UBC Faculty Research and Publications

Older adults demonstrate superior vestibular perception for virtual rotations Peters, Ryan M.; Blouin, Jean-Sébastien; Dalton, Brian H.; Inglis, J. Timothy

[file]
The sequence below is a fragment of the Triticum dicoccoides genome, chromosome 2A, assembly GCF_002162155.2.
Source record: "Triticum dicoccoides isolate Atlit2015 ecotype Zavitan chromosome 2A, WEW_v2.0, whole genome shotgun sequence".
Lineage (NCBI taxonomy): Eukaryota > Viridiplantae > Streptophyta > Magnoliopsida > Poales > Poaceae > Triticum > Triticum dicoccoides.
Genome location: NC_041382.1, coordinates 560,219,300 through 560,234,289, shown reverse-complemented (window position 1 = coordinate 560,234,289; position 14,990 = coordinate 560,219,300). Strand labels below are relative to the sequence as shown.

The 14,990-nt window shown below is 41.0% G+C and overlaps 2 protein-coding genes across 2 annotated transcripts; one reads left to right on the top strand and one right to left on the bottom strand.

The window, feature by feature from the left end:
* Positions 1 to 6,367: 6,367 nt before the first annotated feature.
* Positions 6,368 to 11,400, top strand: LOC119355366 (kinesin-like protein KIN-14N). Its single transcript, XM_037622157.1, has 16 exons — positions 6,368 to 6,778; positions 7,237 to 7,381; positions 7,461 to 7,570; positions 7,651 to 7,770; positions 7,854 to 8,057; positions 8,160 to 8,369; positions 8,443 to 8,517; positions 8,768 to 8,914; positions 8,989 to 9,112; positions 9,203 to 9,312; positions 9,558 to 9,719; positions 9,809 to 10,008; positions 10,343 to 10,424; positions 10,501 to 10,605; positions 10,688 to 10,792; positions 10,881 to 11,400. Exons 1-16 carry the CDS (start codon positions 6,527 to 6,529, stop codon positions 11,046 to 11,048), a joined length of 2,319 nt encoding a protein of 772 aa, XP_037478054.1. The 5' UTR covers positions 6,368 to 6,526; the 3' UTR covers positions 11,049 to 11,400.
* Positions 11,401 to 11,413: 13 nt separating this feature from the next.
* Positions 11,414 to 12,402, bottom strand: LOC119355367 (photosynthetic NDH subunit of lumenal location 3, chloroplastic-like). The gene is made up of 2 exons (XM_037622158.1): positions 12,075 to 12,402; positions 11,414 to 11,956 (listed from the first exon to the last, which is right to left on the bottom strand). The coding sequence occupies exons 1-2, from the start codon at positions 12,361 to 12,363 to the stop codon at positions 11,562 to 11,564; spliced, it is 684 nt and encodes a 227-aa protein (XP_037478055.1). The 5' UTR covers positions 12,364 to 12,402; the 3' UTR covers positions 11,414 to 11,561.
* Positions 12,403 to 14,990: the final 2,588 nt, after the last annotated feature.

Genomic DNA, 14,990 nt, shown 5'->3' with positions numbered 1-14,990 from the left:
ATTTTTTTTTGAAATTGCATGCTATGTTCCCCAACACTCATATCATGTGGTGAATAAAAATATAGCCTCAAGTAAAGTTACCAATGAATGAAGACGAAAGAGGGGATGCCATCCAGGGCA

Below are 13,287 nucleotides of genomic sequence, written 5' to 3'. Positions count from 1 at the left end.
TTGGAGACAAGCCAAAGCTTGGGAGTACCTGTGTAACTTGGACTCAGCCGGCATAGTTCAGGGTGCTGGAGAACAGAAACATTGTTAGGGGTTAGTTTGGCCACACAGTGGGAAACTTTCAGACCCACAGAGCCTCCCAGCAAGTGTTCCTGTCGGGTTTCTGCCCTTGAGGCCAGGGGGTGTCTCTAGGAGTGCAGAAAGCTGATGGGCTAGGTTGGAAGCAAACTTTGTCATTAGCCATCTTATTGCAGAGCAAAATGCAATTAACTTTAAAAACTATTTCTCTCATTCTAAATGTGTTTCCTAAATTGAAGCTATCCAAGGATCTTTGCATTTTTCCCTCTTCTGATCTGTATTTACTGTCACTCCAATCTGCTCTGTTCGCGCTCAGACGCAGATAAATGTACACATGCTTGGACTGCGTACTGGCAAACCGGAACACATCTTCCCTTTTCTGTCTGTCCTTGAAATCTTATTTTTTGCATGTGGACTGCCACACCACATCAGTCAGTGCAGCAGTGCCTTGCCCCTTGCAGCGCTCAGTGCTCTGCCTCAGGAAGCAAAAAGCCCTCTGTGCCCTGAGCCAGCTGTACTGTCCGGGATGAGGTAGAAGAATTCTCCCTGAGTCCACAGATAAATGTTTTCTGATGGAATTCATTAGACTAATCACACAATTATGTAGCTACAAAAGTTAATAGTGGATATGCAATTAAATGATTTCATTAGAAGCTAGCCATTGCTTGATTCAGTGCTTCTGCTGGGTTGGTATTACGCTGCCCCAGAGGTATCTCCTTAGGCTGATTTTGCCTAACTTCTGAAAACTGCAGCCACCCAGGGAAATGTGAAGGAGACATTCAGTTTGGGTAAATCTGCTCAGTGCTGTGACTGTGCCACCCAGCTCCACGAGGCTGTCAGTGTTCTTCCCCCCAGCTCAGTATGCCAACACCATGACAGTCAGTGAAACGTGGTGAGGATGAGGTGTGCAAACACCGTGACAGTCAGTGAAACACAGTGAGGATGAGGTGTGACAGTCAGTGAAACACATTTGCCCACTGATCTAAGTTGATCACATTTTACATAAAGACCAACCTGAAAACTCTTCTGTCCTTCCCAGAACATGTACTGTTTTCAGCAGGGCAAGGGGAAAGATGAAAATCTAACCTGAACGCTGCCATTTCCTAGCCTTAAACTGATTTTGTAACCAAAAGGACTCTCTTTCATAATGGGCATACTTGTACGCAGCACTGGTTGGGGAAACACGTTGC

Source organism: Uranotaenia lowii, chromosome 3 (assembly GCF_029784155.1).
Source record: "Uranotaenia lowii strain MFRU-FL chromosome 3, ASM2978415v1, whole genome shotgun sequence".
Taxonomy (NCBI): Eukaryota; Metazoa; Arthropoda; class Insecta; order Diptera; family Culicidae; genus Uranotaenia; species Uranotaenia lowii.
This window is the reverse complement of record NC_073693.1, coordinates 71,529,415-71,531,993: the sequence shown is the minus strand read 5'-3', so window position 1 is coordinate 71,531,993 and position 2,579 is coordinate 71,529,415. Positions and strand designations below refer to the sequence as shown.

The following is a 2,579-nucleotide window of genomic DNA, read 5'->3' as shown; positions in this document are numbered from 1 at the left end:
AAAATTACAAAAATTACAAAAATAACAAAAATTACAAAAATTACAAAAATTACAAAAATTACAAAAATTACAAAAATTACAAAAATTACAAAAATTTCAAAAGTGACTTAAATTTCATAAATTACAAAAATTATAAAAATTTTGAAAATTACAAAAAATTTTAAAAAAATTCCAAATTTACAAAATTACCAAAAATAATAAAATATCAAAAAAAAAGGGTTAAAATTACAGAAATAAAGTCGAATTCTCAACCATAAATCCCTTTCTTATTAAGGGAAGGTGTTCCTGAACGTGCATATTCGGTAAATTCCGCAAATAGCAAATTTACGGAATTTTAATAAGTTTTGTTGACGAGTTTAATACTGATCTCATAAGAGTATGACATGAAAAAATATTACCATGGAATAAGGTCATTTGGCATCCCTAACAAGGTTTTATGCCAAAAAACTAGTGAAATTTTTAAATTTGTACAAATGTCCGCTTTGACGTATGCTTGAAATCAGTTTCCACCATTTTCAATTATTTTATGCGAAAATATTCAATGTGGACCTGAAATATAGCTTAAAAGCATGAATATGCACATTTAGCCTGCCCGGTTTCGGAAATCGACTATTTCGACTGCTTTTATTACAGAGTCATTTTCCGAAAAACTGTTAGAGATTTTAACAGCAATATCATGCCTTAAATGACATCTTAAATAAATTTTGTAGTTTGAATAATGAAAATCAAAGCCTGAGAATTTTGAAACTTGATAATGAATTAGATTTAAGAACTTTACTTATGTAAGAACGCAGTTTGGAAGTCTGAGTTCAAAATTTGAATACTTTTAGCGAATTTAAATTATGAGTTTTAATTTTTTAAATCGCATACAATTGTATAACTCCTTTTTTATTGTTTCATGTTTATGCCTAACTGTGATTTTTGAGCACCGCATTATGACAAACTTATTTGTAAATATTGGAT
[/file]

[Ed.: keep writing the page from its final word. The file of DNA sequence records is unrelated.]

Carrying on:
Adult aging results in a progressive loss of vestibular hair cell receptors and afferent fibres. Given the robustness of vestibulo-ocular and vestibular-evoked whole-body responses to age-related deterioration, it was proposed that the vestibular system compensates centrally. Here we examine the potential for central compensation in vestibular sensitivity with adult aging by using a combination of real and virtual rotation-based psychophysical testing at two stimulus frequencies (0.1 & 1 Hz). Real rotations activate semi-circular canal hair cell receptors naturally via mechanotransduction, while electrical current used to evoke virtual rotations does not rely on mechanical deformation of hair cell receptors to activate vestibular afferents. This two-pronged approach allows us to determine the independent effects of age-related peripheral afferent receptor loss and potential compensatory mechanisms. Older adults had thresholds for discriminating real rotations that were significantly greater than young adults at 0.1 Hz (7.2 vs. 3 º/s), but the effect of age was weaker (non-significant) at 1 Hz (2.4 vs. 1.3 º/s). For virtual rotations, older adults had greater thresholds than young adults at 0.1 Hz (1.2 vs. 0.5 mA), however, older adults outperformed young adults at 1 Hz (0.6 vs. 1.1 mA). Based on these thresholds, we argue that central vestibular processing gain is enhanced in older adults for 1 Hz real and virtual rotations, partially offsetting the negative impact of normal age-related hair cell receptor and primary afferent loss. We propose that the frequency dependence of this compensation reflects the physiological importance of the 1-5 Hz range in natural vestibular input.

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